China’s success, which has been decades in the making, may have propelled it to the world’s second-largest economy, but increasingly it’s becoming clear Beijing’s on a roll in large part because American companies have appeased the Communist government.
And generally always in a way that either harms Americans or the U.S. economy.
An extensive investigation by The Wall Street Journal found that Amazon’s catering to China is endangering American consumers in ways that would land U.S. manufactures and companies in very deep legal trouble — the kind that leads to arrests and convictions.
The paper noted:
It looked like Amazon.com Inc.’s years-long quest to build a shopping business in China was a bust in July when it folded a big part of its local business.
In fact, Amazon’s China business is bigger than ever. That is because it has aggressively recruited Chinese manufacturers and merchants to sell to consumers outside the country. And these sellers, in turn, represent a high proportion of problem listings found on the site, according to a Wall Street Journal investigation.
Between May and August, the paper uncovered 10,870 items for sale through Amazon “that have been declared unsafe by federal agencies, are deceptively labeled, lacked federally-required warnings, or are banned by federal regulators.”
After the paper’s initial report was published, Amazon officials said the company went through the listings and removed some of them.
However, of 1,934 sellers whose addresses could be learned, some 54 percent were based in China. Also, the e-tailer behemoth’s Chinese outreach efforts “is one reason why its platform increasingly resembles an unruly online flea market,” WSJ reported.
That’s because a new product is uploaded to the Amazon platform from China ever 1/50th of a second, based on slides that were shown to a conference last December in the industrial port city of Ningbo.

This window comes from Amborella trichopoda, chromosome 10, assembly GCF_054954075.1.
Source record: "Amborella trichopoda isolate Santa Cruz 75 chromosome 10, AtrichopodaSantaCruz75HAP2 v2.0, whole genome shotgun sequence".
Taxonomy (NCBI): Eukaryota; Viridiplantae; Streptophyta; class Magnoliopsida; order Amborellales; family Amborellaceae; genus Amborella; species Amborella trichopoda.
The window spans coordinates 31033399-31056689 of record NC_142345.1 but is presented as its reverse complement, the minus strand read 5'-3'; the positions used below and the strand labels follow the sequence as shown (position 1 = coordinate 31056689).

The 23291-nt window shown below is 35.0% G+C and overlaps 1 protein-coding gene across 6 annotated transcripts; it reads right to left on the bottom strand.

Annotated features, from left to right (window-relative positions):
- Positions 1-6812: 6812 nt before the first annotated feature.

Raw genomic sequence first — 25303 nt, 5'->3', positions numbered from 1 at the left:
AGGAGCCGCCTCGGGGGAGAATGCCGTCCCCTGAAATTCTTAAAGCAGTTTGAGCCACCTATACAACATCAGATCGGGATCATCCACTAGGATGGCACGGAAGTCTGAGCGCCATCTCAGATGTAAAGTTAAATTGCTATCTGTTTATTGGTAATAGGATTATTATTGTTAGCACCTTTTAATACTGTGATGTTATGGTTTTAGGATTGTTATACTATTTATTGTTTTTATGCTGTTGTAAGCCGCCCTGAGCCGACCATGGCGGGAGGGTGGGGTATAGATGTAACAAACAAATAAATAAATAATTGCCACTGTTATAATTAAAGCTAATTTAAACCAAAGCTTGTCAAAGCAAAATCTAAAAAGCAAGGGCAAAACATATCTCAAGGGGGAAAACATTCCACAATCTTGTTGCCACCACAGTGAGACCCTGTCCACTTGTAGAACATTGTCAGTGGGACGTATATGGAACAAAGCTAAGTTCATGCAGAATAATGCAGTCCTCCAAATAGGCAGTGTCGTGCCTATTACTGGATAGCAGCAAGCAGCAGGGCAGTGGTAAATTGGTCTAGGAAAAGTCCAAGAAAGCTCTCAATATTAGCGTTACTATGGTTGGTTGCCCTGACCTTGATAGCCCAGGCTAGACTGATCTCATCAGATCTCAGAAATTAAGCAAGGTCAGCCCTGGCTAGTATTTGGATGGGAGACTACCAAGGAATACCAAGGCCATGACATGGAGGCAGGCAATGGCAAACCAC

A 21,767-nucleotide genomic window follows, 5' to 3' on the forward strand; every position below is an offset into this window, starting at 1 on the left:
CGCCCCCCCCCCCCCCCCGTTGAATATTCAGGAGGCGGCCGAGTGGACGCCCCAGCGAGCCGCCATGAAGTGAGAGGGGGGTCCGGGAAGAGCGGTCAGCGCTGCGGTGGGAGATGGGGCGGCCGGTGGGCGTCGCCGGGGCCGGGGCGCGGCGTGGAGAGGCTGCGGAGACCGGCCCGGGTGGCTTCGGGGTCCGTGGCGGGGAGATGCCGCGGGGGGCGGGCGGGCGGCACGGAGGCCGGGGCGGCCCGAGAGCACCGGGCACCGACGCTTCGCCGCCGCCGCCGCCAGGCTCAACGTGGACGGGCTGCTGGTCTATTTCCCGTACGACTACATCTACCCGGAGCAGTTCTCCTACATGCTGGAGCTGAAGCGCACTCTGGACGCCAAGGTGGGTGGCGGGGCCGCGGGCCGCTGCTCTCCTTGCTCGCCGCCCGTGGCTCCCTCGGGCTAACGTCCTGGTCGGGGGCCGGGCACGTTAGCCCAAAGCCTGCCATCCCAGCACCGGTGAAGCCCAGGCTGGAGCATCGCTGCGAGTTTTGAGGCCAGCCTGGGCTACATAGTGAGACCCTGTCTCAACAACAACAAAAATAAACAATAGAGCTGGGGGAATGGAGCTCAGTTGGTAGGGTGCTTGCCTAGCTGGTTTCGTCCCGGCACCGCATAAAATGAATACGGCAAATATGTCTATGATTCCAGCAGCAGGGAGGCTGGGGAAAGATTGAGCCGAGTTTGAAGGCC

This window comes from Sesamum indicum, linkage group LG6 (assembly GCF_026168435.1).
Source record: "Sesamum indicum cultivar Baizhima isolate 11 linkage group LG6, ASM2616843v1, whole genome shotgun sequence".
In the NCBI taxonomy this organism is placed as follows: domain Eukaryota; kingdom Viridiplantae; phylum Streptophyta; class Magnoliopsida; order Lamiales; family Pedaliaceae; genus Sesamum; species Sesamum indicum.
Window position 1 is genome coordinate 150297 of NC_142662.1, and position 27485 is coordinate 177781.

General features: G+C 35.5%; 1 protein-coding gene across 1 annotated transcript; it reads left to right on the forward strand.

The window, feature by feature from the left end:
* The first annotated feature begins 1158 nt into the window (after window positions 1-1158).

In other words, the Chinese are taking full advantage of the Amazon platform — and American consumers — in defiance of U.S. law and product regulations. (Related: CEO: POTUS Trump’s tariffs like ‘gun to the head’ of China, forcing Beijing to negotiate or suffer MASSIVE recession and unrest.)
What’s more, Chinese manufacturers are doing so at a profit, but at the expense of middlemen who sell products on Amazon’s third-party platform. That is leading some U.S. sellers to conclude that soon they will be cut out of the loop entirely.
Tony Sagar, the owner of the Ontario-based Down Under Bedding, told the WSJ he began seeing the ‘China effect’ way back in 2015.
His company had been selling goose-down duvets on Amazon since 2014, which go for about $699 for a queen-size version today.
But then Chinese competitors began showing up on the Amazon platform, and began selling goose-down duvets for one-sixth the price. So Sagar bought one of them, cut it open, and inside discovered inexpensive duck down.
The WSJ bought the exact same Chinese-made duvet which advertises “100% Fill With Goose Down” and had the product tested. The results: The same as Sagar’s results a few years ago.
“They’re claiming they’re selling a $500-$700 duvet based false specifications, so people say, ‘$120, it’s a good deal!’” he told the paper. “Amazon is making a direct push for these factories in China.”
In response to the WSJ reporting, Amazon essentially downplayed how widespread the problem really is.
“Bad actors make up a tiny fraction of activity in our store and, like honest sellers, can come from every corner of the world. Regardless of where they are based, we work hard to stop bad actors before they can impact the shopping or selling experience in our store,” said a spokesman.
The e-tail behemoth also said it took enforcement action against the seller of the cheaply made duvets and that the Chinese company’s products were no longer being sold on the platform.
But Sagar’s findings are, by far, not the only ones involving faulty Chinese products and dubious claims.
“Among the 10,000 most-reviewed accounts on Amazon’s U.S. site whose locations could be determined in October, about 38% were in China, Marketplace Pulse calculates, compared with 25% three years ago,” the Journal reported.
Amazon officials downplayed that figure as well, claiming that it “is a significant exaggeration of the real percentage of the top ten thousand,” adding that the methodology used by the WSJ was flawed. Marketplace Pulse, however, stood by its analysis.
Amazon has been engaged in an outreach program with Chinese manufacturers since 2013, the paper noted, so it’s not surprising to see the efforts paying off. What is surprising is that Amazon appears to have done very little to identify and remove faulty Chinese products from its platform, despite the potential harm some of them could do to American consumers. Worse, it’s nearly impossible to hold Chinese manufacturers accountable.
It’s just the latest example of an American corporation essentially selling its soul to China in exchange for access to hundreds of millions more adult customers.
Capitalism is great and it’s the best economic model going. But like everything else that’s great about America, it requires scrupulous, principled people to work properly.